In 1839 he was in the Middle East to explore the possibilities of mission work to the Jewish people living in Eastern Europe and the Turkish Empire.  During this time, pilgrimages to the Holy Land were rare due to dangers from the Turkish rulers.  It is thought that he and his delegation were the first members of the church of Scotland to visit Jerusalem.  It made a deep impression on McCheyne to see what the Psalmist saw and to walk where Jesus walked.[2]
   Just two months shy of his thirtieth birthday, Robert Murray McCheyne died at home, after a two-week illness that may have been typhus.  Even when feverish he continued to pray and quote Scripture.
   One of his friends, Andrew Bonar gathered together McCheyne’s writings into The Memoirs and Remnants of Rev. Robert Murray McCheyne.  I would be pleased to find a copy of the 1966 edition of this volume, so I could hear his words for myself.

“A man is what he is on his knees before God, and nothing more.”
-attributed to McCheyne

[1] Warren W. Wiersbe, 50 People every Christian should know (2009), page 83.

Wednesday, 8 January 2014

Pledge to My Readers

It is now 2014 and I’d like to take a moment to promise some specific things to you, my readers.
  1. I pledge to write with honesty and to avoid exaggeration.
  2. I pledge to be diligent as I research particular stories, especially by sharing my sources.  The internet has too many urban legends posing as truth.  Users of this medium also tend to be lax about telling where their ideas and information came from.  I will continue to use footnotes.
  3. I pledge to live up to being a “thinking place” on the World Wide Web, as one of my readers called this blog.  I don’t want to add to the “ecosystem of interruption technologies”[1] by placing advertisements on these pages.  I will also avoid the overuse of hyperlinks, which distract readers from the main point. 
  4. I pledge to shine the spotlight on God’s work, past and present.  When I share my opinions I will be careful that they are biblically informed rather than self-serving.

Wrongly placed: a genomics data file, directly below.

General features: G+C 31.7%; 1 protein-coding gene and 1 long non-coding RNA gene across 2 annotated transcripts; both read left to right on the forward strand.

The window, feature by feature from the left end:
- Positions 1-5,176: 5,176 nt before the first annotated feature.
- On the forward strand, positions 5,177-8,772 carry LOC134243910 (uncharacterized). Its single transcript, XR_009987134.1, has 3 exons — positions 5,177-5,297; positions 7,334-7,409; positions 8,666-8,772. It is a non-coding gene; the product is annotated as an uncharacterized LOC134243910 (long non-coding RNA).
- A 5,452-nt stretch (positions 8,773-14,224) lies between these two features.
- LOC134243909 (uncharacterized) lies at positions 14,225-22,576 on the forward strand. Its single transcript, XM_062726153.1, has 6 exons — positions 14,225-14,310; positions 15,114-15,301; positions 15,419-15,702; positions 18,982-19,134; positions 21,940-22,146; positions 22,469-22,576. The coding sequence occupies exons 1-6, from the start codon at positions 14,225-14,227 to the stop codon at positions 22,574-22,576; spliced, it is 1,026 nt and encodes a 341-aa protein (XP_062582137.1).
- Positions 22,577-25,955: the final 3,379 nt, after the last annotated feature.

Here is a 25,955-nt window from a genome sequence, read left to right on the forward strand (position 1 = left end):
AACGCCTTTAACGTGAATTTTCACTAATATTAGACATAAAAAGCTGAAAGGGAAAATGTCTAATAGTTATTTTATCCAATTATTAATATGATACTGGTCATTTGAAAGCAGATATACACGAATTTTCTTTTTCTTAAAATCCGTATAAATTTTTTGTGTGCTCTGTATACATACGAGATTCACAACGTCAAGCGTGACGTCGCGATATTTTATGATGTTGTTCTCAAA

Please hold me to these pledges.  I value accountability.

[1] This term comes from blogger and science fiction writer Cory Doctorow who wrote an article called “Writing in an Age of Distraction” in the January 2009 issue of Locus magazine.  I found this quotation in Nicholas Carr’s 2009 book The Shallows: What the Internet is Doing to our Brains.

Friday, 3 January 2014

The Tyranny of a Now-Driven Culture

   Those who market goods have been pairing these words for some time--“new and improved” and “latest and greatest”.  Whatever is the most modern expression of technology, entertainment, literature or medicine is automatically held up as desirable.  In the realm of ideas, humans are quick to scoff at so-called backward and primitive ways people thought and acted in the past, even a few decades ago.
   There is a human tendency to assume that where we are now is superior to anything that preceded it, and that tendency includes a kind of arrogance.  I’ve noticed it for years because I tend to be cautious regarding cultural “advances.”  I’m not the first to embrace a new technology until I have observed real benefits and discerned pitfalls.  I’m glad to have finally discovered a name for what I object to: “chronological snobbery.”  

   British author and professor C.S. Lewis (1898-1963) spoke out against it in his day.  In a recent biography of Lewis, it states: “We must, Lewis argues, break free from the shallow complacency of ‘chronological snobbery,’ and realize that we can learn from the past precisely because it liberates us from the tyranny of the contemporaneous.” [1] At his inaugural lecture at Cambridge University in 1954 he put forth the thesis that it was faulty to characterize the Middle Ages as a “drab and degenerate period between the glories of classical culture and their rebirth and renewal during the Renaissance.”[2]  This way of interpreting English literature was driven by an agenda to make certain works part of a fabricated “golden age.”  Each age thinks its contribution to culture is more excellent than the last, but whether it truly endures remains to be seen.
   When we allow the weekly best sellers list, the latest news tweets and the newest apps to dominate our choices and opinions about what really matters, we may find important things lacerated by the cutting edge of culture.  My seeing value in the past may label me as a conservative, but without looking back I do not have a healthy perspective on where I am.

[1] Alister McGrath, C.S. Lewis—A Life, Carol Stream, Illinois: Tyndale, 2013, page 184.
[2] McGrath, page 317.